Experimental British director Ken McMullen’s latest is a fiction-essay hybrid, a fiercely ambitious, wide-ranging meditation on cinema as dream machine and political weapon, set predominantly in Paris and scored by Michael Nyman. It’s also an occasionally awkward assemblage of elements.
There’s Dominique Pinon’s ponderous investigator, trailing a beautiful young journalist-actress who is obsessed with discovering if cinema can be dangerous – a question she puts to French philosopher Bernard Stiegler (as himself), recording him on a Nagra as he fires off aperçus on cinema, dreams and the unconscious.
Another young couple turn New Wave-style tricks round the city, while on some faraway coastline their incarcerated activist father intones shards of Shakespearean verse-wisdom. The whole film is broken up into sections bearing one-word titles and an apposite quote: references to Derrida, Freud, Godard, May 1968 and more abound.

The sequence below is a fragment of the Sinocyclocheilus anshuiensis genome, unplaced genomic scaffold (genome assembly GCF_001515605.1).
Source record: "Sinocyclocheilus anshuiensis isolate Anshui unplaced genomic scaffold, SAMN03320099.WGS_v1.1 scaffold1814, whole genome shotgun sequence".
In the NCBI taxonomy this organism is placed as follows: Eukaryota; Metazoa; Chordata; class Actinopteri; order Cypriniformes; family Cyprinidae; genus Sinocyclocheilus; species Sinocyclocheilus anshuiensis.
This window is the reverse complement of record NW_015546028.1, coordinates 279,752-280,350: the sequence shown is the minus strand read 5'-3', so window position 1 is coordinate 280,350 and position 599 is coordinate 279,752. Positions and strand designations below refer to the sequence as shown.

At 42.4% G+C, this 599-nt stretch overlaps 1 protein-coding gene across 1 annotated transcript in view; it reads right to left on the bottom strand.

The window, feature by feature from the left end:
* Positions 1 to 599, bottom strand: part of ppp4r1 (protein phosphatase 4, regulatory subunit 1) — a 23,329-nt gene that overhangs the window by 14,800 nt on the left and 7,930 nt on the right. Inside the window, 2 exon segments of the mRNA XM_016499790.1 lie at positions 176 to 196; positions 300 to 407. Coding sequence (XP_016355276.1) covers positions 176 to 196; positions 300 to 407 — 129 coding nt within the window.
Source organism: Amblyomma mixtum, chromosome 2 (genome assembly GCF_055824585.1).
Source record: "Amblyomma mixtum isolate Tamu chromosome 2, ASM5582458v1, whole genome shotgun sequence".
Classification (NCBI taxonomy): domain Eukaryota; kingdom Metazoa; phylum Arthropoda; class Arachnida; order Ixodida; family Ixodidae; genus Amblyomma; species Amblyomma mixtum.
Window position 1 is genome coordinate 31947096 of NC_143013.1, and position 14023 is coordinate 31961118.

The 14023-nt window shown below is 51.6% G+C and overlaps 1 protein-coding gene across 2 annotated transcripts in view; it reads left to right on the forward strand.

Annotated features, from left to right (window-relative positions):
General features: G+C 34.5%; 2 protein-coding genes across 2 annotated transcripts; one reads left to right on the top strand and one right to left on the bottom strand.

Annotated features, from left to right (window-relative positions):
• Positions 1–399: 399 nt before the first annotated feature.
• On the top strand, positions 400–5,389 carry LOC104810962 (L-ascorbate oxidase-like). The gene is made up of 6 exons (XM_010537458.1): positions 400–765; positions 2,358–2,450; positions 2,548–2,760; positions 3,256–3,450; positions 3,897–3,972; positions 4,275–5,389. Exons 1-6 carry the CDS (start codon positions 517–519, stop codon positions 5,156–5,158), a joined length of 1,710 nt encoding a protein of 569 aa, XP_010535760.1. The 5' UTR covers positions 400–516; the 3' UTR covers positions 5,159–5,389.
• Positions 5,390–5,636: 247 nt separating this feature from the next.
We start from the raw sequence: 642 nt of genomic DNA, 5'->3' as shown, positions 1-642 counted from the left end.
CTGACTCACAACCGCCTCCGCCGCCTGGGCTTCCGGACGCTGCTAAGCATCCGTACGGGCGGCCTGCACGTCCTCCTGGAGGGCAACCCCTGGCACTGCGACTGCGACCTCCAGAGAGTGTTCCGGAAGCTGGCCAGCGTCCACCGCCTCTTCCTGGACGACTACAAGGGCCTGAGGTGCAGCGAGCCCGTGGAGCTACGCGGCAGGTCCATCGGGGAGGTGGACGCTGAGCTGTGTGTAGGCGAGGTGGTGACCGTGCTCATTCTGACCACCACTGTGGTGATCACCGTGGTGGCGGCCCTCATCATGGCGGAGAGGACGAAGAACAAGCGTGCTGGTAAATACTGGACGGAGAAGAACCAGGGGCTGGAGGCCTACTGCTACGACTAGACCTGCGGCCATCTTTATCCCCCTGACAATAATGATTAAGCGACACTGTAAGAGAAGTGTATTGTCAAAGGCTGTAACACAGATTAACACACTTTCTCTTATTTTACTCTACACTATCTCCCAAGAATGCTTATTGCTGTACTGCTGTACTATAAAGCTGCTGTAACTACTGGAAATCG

McMullen seems bent on creating his own deconstructive and ‘dangerous’ cinema, throwing in meta-narrative, reflexive games and repeated disruptions of the image to undermine the investigator’s attempt to ‘fix’ meanings. But too often Stiegler’s insights come across as banal or sweeping – philosophy for beginners – and the attempt to embed those ideas cinematically feels stilted, self-conscious rather than unconscious, other perhaps than in one peculiar scene on a Parisian rooftop.
There’s also a curiously flat quality to the image, a fatal lack of energy and charge. A playful scene on a Seine tourist boat stands out: bathed in an uncharacteristically miraculous, silvery light, it nudges the film for once into a more mysterious realm.